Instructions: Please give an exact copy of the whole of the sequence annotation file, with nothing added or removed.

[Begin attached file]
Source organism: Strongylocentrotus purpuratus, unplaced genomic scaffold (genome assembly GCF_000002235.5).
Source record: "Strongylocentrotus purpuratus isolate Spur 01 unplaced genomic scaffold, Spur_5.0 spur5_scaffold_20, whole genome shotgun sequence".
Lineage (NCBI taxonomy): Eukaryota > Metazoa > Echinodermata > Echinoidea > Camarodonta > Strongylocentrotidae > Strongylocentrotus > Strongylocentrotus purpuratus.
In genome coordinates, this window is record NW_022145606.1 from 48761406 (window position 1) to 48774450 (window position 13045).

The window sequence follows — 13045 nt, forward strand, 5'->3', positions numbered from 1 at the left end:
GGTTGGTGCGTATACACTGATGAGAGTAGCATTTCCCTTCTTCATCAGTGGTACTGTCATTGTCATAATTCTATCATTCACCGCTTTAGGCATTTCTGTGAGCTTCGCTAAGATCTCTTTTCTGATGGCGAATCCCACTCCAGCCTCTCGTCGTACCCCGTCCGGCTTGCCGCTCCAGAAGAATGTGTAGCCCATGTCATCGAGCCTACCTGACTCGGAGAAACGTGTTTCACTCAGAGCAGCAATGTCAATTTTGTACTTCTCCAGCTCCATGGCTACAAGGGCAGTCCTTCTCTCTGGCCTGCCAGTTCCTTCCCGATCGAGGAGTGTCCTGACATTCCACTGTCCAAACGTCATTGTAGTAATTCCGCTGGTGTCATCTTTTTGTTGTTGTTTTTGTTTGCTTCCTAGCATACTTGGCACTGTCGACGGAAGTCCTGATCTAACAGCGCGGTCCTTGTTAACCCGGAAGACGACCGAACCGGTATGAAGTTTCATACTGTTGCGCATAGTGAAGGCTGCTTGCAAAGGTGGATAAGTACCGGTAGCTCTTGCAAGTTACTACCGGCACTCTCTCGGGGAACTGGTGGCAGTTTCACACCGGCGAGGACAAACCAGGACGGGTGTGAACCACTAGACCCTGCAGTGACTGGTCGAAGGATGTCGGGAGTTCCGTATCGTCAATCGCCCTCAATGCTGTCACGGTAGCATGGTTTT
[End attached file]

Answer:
Source organism: Strongylocentrotus purpuratus, unplaced genomic scaffold (genome assembly GCF_000002235.5).
Source record: "Strongylocentrotus purpuratus isolate Spur 01 unplaced genomic scaffold, Spur_5.0 spur5_scaffold_20, whole genome shotgun sequence".
Lineage (NCBI taxonomy): Eukaryota > Metazoa > Echinodermata > Echinoidea > Camarodonta > Strongylocentrotidae > Strongylocentrotus > Strongylocentrotus purpuratus.
In genome coordinates, this window is record NW_022145606.1 from 48761406 (window position 1) to 48774450 (window position 13045).

The window sequence follows — 13045 nt, forward strand, 5'->3', positions numbered from 1 at the left end:
GGTTGGTGCGTATACACTGATGAGAGTAGCATTTCCCTTCTTCATCAGTGGTACTGTCATTGTCATAATTCTATCATTCACCGCTTTAGGCATTTCTGTGAGCTTCGCTAAGATCTCTTTTCTGATGGCGAATCCCACTCCAGCCTCTCGTCGTACCCCGTCCGGCTTGCCGCTCCAGAAGAATGTGTAGCCCATGTCATCGAGCCTACCTGACTCGGAGAAACGTGTTTCACTCAGAGCAGCAATGTCAATTTTGTACTTCTCCAGCTCCATGGCTACAAGGGCAGTCCTTCTCTCTGGCCTGCCAGTTCCTTCCCGATCGAGGAGTGTCCTGACATTCCACTGTCCAAACGTCATTGTAGTAATTCCGCTGGTGTCATCTTTTTGTTGTTGTTTTTGTTTGCTTCCTAGCATACTTGGCACTGTCGACGGAAGTCCTGATCTAACAGCGCGGTCCTTGTTAACCCGGAAGACGACCGAACCGGTATGAAGTTTCATACTGTTGCGCATAGTGAAGGCTGCTTGCAAAGGTGGATAAGTACCGGTAGCTCTTGCAAGTTACTACCGGCACTCTCTCGGGGAACTGGTGGCAGTTTCACACCGGCGAGGACAAACCAGGACGGGTGTGAACCACTAGACCCTGCAGTGACTGGTCGAAGGATGTCGGGAGTTCCGTATCGTCAATCGCCCTCAATGCTGTCACGGTAGCATGGTTTT